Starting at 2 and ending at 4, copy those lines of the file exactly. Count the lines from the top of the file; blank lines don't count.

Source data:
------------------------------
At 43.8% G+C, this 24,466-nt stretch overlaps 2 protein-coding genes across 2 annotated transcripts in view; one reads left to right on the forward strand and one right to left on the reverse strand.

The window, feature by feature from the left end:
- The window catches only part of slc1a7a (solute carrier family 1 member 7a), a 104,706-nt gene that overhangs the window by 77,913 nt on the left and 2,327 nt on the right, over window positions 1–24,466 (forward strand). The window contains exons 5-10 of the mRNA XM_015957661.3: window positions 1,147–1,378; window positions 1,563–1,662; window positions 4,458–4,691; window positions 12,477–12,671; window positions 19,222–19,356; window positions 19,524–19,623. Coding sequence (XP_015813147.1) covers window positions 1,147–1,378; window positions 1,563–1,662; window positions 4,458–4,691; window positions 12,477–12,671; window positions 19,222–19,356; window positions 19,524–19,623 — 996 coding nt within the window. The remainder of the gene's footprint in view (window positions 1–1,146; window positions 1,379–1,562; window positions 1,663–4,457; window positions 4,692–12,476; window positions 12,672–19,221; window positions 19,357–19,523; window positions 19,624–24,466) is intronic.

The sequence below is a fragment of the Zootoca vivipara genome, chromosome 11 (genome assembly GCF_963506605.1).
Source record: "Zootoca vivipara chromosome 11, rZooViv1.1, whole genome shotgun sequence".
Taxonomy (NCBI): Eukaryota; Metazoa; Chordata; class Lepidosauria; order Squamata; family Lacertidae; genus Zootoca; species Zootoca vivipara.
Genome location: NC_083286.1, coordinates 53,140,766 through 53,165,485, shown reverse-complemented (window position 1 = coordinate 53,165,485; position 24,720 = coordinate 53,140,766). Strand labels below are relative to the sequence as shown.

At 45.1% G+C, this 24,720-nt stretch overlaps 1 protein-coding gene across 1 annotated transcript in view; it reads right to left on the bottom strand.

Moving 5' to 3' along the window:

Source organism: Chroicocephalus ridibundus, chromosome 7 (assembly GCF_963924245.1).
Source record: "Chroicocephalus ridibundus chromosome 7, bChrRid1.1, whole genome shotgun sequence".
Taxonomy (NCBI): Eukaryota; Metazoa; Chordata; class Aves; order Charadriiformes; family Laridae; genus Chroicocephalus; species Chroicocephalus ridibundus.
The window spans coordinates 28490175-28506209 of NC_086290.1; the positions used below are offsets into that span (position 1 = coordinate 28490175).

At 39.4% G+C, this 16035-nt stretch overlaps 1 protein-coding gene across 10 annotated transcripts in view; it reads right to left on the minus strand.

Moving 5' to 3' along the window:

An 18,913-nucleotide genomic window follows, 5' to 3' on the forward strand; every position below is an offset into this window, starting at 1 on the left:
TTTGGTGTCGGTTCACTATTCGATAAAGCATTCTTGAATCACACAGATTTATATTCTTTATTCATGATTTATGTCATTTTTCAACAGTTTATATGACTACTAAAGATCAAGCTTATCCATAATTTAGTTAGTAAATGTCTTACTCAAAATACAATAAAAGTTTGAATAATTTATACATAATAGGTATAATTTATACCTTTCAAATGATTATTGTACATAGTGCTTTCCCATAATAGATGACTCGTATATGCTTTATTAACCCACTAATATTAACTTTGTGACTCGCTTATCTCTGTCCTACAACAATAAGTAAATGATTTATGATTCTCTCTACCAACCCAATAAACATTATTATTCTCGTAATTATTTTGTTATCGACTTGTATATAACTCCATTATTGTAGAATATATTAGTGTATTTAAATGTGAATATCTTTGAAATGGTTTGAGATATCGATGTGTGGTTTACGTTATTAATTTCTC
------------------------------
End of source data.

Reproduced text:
The window, feature by feature from the left end:
- The window catches only part of slc1a7a (solute carrier family 1 member 7a), a 104,706-nt gene that overhangs the window by 77,913 nt on the left and 2,327 nt on the right, over window positions 1–24,466 (forward strand). The window contains exons 5-10 of the mRNA XM_015957661.3: window positions 1,147–1,378; window positions 1,563–1,662; window positions 4,458–4,691; window positions 12,477–12,671; window positions 19,222–19,356; window positions 19,524–19,623. Coding sequence (XP_015813147.1) covers window positions 1,147–1,378; window positions 1,563–1,662; window positions 4,458–4,691; window positions 12,477–12,671; window positions 19,222–19,356; window positions 19,524–19,623 — 996 coding nt within the window. The remainder of the gene's footprint in view (window positions 1–1,146; window positions 1,379–1,562; window positions 1,663–4,457; window positions 4,692–12,476; window positions 12,672–19,221; window positions 19,357–19,523; window positions 19,624–24,466) is intronic.

The sequence below is a fragment of the Zootoca vivipara genome, chromosome 11 (genome assembly GCF_963506605.1).